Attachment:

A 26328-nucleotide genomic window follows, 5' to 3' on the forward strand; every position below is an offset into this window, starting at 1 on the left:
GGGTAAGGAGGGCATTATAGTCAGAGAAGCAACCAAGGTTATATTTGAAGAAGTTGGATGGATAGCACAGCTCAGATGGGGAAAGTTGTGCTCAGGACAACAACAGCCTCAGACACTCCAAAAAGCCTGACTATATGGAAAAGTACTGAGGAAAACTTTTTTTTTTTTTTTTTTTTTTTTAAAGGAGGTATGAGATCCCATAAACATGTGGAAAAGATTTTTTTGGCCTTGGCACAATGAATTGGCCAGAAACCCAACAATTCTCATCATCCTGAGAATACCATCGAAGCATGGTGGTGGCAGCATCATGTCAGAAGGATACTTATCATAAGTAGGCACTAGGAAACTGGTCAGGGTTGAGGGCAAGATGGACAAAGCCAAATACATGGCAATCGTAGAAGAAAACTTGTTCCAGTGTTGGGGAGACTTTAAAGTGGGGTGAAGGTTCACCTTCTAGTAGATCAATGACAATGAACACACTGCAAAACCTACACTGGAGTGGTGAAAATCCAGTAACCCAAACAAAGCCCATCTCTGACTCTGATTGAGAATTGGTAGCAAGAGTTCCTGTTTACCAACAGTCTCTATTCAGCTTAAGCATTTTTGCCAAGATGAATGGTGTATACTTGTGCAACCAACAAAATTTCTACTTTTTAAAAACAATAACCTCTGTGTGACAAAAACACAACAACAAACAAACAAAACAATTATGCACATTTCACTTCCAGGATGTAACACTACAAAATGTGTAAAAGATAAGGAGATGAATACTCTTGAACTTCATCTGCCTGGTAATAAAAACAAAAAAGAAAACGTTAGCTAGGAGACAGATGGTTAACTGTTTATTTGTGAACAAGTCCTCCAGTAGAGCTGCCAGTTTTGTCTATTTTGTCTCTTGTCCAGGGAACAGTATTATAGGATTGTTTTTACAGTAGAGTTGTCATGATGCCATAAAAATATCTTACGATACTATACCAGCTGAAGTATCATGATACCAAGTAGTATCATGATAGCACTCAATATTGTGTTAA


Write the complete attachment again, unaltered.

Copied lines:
A 26328-nucleotide genomic window follows, 5' to 3' on the forward strand; every position below is an offset into this window, starting at 1 on the left:
GGGTAAGGAGGGCATTATAGTCAGAGAAGCAACCAAGGTTATATTTGAAGAAGTTGGATGGATAGCACAGCTCAGATGGGGAAAGTTGTGCTCAGGACAACAACAGCCTCAGACACTCCAAAAAGCCTGACTATATGGAAAAGTACTGAGGAAAACTTTTTTTTTTTTTTTTTTTTTTTTAAAGGAGGTATGAGATCCCATAAACATGTGGAAAAGATTTTTTTGGCCTTGGCACAATGAATTGGCCAGAAACCCAACAATTCTCATCATCCTGAGAATACCATCGAAGCATGGTGGTGGCAGCATCATGTCAGAAGGATACTTATCATAAGTAGGCACTAGGAAACTGGTCAGGGTTGAGGGCAAGATGGACAAAGCCAAATACATGGCAATCGTAGAAGAAAACTTGTTCCAGTGTTGGGGAGACTTTAAAGTGGGGTGAAGGTTCACCTTCTAGTAGATCAATGACAATGAACACACTGCAAAACCTACACTGGAGTGGTGAAAATCCAGTAACCCAAACAAAGCCCATCTCTGACTCTGATTGAGAATTGGTAGCAAGAGTTCCTGTTTACCAACAGTCTCTATTCAGCTTAAGCATTTTTGCCAAGATGAATGGTGTATACTTGTGCAACCAACAAAATTTCTACTTTTTAAAAACAATAACCTCTGTGTGACAAAAACACAACAACAAACAAACAAAACAATTATGCACATTTCACTTCCAGGATGTAACACTACAAAATGTGTAAAAGATAAGGAGATGAATACTCTTGAACTTCATCTGCCTGGTAATAAAAACAAAAAAGAAAACGTTAGCTAGGAGACAGATGGTTAACTGTTTATTTGTGAACAAGTCCTCCAGTAGAGCTGCCAGTTTTGTCTATTTTGTCTCTTGTCCAGGGAACAGTATTATAGGATTGTTTTTACAGTAGAGTTGTCATGATGCCATAAAAATATCTTACGATACTATACCAGCTGAAGTATCATGATACCAAGTAGTATCATGATAGCACTCAATATTGTGTTAA